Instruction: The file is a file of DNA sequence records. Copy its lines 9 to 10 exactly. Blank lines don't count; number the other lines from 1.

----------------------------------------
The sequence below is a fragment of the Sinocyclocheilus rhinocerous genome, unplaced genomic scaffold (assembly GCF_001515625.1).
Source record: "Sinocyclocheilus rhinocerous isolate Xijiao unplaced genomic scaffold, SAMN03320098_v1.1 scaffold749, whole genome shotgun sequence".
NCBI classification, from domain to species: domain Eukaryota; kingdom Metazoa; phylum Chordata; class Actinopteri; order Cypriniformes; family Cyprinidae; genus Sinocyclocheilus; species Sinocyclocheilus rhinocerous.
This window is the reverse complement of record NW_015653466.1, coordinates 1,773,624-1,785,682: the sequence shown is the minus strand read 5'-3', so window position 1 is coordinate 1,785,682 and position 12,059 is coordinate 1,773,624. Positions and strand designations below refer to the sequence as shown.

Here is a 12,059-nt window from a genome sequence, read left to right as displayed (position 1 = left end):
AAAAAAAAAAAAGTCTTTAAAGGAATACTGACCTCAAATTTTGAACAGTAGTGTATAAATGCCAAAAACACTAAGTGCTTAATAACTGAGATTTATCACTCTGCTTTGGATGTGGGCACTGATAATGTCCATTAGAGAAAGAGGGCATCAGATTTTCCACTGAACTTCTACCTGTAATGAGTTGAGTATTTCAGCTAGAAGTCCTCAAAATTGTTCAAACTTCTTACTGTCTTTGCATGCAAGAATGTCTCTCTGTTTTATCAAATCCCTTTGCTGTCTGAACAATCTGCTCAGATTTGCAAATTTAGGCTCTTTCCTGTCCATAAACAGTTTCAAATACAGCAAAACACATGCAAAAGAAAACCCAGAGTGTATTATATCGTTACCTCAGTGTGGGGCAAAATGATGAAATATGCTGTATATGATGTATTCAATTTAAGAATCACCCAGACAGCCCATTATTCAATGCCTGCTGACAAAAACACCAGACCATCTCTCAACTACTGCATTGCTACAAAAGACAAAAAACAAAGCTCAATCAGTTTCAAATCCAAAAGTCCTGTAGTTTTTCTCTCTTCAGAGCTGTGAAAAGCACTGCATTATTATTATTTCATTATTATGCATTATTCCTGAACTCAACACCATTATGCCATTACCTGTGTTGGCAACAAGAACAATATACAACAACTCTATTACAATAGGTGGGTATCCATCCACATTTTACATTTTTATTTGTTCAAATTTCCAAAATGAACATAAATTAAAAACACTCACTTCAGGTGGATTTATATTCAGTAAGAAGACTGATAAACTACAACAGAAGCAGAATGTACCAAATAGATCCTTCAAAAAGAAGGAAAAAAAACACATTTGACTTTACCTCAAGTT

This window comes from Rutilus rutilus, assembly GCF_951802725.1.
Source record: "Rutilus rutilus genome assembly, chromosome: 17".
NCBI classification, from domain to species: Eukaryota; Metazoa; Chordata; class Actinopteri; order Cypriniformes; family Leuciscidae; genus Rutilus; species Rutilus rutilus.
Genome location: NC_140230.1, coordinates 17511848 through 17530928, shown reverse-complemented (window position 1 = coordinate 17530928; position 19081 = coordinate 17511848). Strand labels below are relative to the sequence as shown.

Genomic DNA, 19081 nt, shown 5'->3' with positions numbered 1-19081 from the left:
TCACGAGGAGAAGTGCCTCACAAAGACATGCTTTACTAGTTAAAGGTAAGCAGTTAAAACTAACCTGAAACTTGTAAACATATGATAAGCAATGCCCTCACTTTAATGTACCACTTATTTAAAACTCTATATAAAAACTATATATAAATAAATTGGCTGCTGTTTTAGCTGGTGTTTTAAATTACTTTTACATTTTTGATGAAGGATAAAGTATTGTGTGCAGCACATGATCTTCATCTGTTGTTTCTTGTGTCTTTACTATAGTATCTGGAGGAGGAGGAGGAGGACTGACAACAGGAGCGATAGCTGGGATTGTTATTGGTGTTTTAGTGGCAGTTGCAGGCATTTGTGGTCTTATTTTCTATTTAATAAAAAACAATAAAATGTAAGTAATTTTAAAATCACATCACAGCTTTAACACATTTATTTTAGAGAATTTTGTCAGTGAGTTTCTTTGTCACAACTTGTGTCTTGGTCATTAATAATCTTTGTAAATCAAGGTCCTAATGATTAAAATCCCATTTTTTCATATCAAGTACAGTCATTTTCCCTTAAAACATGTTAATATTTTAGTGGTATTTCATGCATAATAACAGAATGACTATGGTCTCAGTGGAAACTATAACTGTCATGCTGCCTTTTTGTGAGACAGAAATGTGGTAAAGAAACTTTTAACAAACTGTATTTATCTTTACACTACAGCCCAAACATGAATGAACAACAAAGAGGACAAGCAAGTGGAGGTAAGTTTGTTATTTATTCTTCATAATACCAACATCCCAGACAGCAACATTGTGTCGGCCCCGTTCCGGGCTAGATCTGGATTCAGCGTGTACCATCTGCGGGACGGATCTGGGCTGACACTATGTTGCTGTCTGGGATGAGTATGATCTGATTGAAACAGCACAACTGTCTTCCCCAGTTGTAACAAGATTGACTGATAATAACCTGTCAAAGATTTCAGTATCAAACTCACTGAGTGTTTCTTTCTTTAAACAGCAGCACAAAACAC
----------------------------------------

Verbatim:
NCBI classification, from domain to species: Eukaryota; Metazoa; Chordata; class Actinopteri; order Cypriniformes; family Leuciscidae; genus Rutilus; species Rutilus rutilus.
Genome location: NC_140230.1, coordinates 17511848 through 17530928, shown reverse-complemented (window position 1 = coordinate 17530928; position 19081 = coordinate 17511848). Strand labels below are relative to the sequence as shown.